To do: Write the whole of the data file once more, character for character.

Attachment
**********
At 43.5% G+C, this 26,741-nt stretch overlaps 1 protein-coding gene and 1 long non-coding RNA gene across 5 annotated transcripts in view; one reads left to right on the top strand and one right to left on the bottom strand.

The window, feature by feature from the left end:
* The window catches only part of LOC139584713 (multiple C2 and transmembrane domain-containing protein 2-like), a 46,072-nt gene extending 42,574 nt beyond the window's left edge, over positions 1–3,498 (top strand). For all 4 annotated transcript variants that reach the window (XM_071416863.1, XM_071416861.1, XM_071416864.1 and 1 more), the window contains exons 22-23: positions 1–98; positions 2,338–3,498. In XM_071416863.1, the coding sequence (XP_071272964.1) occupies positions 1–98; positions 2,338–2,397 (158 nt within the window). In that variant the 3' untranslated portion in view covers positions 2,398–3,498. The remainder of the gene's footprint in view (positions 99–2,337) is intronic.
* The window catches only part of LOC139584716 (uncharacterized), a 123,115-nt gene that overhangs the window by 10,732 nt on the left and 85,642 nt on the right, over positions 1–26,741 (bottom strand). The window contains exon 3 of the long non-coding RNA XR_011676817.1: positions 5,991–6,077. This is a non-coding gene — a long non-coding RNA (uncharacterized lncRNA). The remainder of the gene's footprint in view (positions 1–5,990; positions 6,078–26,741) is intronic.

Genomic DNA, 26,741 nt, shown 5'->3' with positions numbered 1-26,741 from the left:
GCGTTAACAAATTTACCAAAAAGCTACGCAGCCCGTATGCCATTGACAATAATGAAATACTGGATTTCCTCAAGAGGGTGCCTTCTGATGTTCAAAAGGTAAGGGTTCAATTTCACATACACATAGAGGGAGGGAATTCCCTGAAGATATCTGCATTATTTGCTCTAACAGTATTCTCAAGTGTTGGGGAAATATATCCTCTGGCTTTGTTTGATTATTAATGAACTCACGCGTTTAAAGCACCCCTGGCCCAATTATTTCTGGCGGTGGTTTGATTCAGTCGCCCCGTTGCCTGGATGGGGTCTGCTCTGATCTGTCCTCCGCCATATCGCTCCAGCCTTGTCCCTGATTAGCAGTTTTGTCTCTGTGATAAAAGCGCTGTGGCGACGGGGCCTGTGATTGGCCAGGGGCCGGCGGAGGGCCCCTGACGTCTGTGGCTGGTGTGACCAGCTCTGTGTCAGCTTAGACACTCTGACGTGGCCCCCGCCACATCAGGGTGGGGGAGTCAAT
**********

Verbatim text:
At 43.5% G+C, this 26,741-nt stretch overlaps 1 protein-coding gene and 1 long non-coding RNA gene across 5 annotated transcripts in view; one reads left to right on the top strand and one right to left on the bottom strand.

The window, feature by feature from the left end:
* The window catches only part of LOC139584713 (multiple C2 and transmembrane domain-containing protein 2-like), a 46,072-nt gene extending 42,574 nt beyond the window's left edge, over positions 1–3,498 (top strand). For all 4 annotated transcript variants that reach the window (XM_071416863.1, XM_071416861.1, XM_071416864.1 and 1 more), the window contains exons 22-23: positions 1–98; positions 2,338–3,498. In XM_071416863.1, the coding sequence (XP_071272964.1) occupies positions 1–98; positions 2,338–2,397 (158 nt within the window). In that variant the 3' untranslated portion in view covers positions 2,398–3,498. The remainder of the gene's footprint in view (positions 99–2,337) is intronic.
* The window catches only part of LOC139584716 (uncharacterized), a 123,115-nt gene that overhangs the window by 10,732 nt on the left and 85,642 nt on the right, over positions 1–26,741 (bottom strand). The window contains exon 3 of the long non-coding RNA XR_011676817.1: positions 5,991–6,077. This is a non-coding gene — a long non-coding RNA (uncharacterized lncRNA). The remainder of the gene's footprint in view (positions 1–5,990; positions 6,078–26,741) is intronic.

Genomic DNA, 26,741 nt, shown 5'->3' with positions numbered 1-26,741 from the left:
GCGTTAACAAATTTACCAAAAAGCTACGCAGCCCGTATGCCATTGACAATAATGAAATACTGGATTTCCTCAAGAGGGTGCCTTCTGATGTTCAAAAGGTAAGGGTTCAATTTCACATACACATAGAGGGAGGGAATTCCCTGAAGATATCTGCATTATTTGCTCTAACAGTATTCTCAAGTGTTGGGGAAATATATCCTCTGGCTTTGTTTGATTATTAATGAACTCACGCGTTTAAAGCACCCCTGGCCCAATTATTTCTGGCGGTGGTTTGATTCAGTCGCCCCGTTGCCTGGATGGGGTCTGCTCTGATCTGTCCTCCGCCATATCGCTCCAGCCTTGTCCCTGATTAGCAGTTTTGTCTCTGTGATAAAAGCGCTGTGGCGACGGGGCCTGTGATTGGCCAGGGGCCGGCGGAGGGCCCCTGACGTCTGTGGCTGGTGTGACCAGCTCTGTGTCAGCTTAGACACTCTGACGTGGCCCCCGCCACATCAGGGTGGGGGAGTCAAT